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Early Poll Suggests Karzai Victory in Afghan Election - 2004-10-12


A preliminary survey of voters who cast ballots Saturday in Afghanistan's first ever presidential election indicates current transitional President Hamid Karzai is the apparent winner.

The poll by the U.S.-based International Republican Institute shows President Hamid Karzai winning Saturday's election by a margin of 46 percentage points.

This is despite a crowded field of 18 candidates contesting the election.

The poll gives Mr. Karzai an overwhelming 86 percent of the votes among the country's largest ethnic group, the Pashtuns, of which he is member.

That result easily compensated for Mr. Karzai's reportedly weaker showing among other ethnic groups, where he failed to take a majority.

If the poll is correct, the president will not have to stand in a second, run-off election, which is required if no candidate takes more than 50 percent.

The poll covers more than 13,000 respondents in 22 of Afghanistan's 34 provinces, as well as refugee voters in Pakistan.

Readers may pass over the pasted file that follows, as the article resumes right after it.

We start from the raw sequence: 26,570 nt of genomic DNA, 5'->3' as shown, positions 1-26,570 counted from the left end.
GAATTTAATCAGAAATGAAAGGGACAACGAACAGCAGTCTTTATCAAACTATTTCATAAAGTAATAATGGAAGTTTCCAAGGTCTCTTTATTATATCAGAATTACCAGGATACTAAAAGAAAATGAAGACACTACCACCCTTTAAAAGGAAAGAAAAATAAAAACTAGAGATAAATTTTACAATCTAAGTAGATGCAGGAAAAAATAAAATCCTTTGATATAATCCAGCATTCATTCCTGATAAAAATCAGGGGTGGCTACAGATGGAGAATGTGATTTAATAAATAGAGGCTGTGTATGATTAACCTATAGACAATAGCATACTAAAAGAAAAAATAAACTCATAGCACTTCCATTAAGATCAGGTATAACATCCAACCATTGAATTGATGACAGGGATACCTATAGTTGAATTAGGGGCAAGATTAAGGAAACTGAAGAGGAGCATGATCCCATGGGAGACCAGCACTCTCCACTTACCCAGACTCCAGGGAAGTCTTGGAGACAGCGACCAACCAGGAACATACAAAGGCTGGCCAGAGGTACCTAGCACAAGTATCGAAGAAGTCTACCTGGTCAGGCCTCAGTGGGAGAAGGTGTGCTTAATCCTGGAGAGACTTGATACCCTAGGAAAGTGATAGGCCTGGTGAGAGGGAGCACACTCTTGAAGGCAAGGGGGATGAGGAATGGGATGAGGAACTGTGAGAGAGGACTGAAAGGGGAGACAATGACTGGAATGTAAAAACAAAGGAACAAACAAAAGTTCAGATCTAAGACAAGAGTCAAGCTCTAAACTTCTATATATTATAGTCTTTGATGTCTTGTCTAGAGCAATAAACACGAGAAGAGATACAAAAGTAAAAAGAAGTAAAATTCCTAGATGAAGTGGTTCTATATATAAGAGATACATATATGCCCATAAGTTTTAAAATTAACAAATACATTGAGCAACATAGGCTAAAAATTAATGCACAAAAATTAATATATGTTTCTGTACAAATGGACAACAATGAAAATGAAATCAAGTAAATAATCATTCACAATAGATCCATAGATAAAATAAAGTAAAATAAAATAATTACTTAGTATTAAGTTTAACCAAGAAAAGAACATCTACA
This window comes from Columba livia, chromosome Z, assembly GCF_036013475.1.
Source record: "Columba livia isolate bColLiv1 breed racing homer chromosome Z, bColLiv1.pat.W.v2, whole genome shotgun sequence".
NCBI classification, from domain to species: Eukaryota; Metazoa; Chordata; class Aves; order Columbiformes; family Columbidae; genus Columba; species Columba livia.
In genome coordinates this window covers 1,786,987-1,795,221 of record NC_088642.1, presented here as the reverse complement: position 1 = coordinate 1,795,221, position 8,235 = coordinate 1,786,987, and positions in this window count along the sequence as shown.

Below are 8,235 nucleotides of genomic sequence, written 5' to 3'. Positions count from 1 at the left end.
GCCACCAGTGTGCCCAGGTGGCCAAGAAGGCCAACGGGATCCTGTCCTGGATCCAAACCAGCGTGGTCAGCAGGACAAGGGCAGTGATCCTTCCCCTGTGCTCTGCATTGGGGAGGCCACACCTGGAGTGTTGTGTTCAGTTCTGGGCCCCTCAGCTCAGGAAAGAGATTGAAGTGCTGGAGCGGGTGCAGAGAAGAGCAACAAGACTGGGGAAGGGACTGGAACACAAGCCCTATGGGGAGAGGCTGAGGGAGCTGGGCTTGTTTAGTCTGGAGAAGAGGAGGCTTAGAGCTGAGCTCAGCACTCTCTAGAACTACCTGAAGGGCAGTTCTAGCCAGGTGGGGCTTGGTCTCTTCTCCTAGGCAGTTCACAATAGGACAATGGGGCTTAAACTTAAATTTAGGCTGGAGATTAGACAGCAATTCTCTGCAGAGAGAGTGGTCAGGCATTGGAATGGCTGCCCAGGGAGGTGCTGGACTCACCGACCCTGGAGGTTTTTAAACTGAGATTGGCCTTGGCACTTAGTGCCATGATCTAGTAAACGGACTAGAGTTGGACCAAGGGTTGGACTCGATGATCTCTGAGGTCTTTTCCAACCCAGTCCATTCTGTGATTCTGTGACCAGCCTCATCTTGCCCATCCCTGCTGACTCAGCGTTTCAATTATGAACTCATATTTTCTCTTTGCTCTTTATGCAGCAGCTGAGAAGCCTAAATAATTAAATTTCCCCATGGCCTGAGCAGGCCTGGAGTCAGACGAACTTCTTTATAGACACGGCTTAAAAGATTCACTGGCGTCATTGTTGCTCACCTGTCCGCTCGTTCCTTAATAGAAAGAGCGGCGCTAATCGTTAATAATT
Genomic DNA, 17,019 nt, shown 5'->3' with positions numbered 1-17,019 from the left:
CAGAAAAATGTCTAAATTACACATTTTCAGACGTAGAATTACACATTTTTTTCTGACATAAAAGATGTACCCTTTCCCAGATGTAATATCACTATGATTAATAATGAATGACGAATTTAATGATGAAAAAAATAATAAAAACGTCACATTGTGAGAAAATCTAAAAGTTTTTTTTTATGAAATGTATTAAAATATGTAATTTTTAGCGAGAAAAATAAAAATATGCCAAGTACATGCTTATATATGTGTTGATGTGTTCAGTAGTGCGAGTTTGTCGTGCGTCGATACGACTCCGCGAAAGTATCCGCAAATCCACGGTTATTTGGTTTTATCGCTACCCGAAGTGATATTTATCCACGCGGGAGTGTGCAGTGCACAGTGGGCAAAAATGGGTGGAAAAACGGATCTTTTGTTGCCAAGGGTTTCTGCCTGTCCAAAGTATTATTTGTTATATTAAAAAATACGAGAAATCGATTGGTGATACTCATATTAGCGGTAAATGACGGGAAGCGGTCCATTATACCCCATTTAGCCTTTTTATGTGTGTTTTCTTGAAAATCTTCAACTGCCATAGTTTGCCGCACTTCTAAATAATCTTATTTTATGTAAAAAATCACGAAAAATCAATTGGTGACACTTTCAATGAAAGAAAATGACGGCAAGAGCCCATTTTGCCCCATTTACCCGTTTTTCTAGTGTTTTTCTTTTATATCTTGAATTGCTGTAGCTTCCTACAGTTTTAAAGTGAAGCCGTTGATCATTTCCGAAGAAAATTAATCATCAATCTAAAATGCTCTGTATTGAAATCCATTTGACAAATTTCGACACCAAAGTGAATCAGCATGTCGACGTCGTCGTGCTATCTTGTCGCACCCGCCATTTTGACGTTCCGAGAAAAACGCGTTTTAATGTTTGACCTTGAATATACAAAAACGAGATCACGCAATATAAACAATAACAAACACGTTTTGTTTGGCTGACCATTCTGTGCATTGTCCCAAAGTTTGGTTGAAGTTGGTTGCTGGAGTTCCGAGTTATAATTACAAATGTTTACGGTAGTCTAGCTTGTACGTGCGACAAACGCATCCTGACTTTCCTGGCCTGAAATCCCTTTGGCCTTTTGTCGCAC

It is the only poll publicly available, although two classified polls by foreign intelligence services yielded similar results, according to sources close to the intelligence agencies.

Meanwhile, several candidates who ran against Mr. Karzai have filed complaints with the joint Afghan-United Nations election body, alleging voter fraud and other irregularities.

In a statement issued from Beijing, U.N. Secretary General Kofi Annan urged the candidates and the Afghan public to have faith in the election body's investigation into the charges.

The statement, read to reporters by U.N. spokesman Manoel de Almeida e Silva, said the investigations themselves would strengthen Afghanistan's fledgling democracy.

"The result of these inquiries will help make electoral procedures more robust and reliable for your local and parliamentary elections scheduled for the spring of 2005," he said.

Ballots are being collected from across the country and from Afghan refugee communities in neighboring Iran and Pakistan, with formal counting beginning in the coming days. Final election results could take several weeks.

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